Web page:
How many more studies will it take? We know that readers vote more and volunteer more, and that reading literature deepens empathy. And — as finally, categorically demonstrated in a landmark Yale study last year — that readers live longer. Control for any variable, for income, for ZIP code, for anything you please, and proficient reading still makes all the difference in life.”
Many of the discussions about “personalized learning” insist that technology is necessary for “personalization,” often invoking stereotypes of whole class instruction and denying the myriad of ways that teachers have long tailored what they do in the classroom to the individual students in it. Teachers look for interpersonal cues; they walk around the classroom and check on students’ progress; they adjust their lessons and their assignments in both subtle and conspicuous ways. In other words, “personalization” need not rely on technology or on data-mining; it does, however, demand that teachers attend to students’ needs and to students’ interests.”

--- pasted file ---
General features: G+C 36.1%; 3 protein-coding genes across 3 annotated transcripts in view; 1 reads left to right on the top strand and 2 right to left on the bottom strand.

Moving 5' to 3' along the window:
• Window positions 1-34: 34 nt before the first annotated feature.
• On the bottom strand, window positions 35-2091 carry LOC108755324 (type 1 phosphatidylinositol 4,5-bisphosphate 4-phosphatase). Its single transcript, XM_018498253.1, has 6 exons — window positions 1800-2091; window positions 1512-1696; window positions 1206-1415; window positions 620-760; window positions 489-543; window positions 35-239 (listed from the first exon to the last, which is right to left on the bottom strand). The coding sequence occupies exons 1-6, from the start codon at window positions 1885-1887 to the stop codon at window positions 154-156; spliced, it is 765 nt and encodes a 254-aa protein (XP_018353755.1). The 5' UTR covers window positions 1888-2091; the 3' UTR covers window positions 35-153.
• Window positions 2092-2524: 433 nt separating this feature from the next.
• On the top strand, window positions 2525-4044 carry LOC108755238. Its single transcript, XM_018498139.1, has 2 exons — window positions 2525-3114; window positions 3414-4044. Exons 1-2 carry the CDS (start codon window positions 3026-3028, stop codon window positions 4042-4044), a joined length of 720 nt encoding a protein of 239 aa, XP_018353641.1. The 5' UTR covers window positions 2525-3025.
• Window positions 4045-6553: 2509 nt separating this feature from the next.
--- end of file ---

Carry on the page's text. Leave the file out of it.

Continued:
Every week I send out articles I encounter from around the web. Subject matter ranges from hard knowledge about teaching to research about creativity and cognitive science to stories from other industries that, by analogy, inform what we do as educators. This breadth helps us see our work in new ways.
Readers include teachers, school leaders, university overseers, conference organizers, think tank workers, startup founders, nonprofit leaders, and people who are simply interested in what’s happening in education. They say it helps them keep tabs on what matters most in the conversation surrounding schools, teaching, learning, and more.
– Peter Nilsson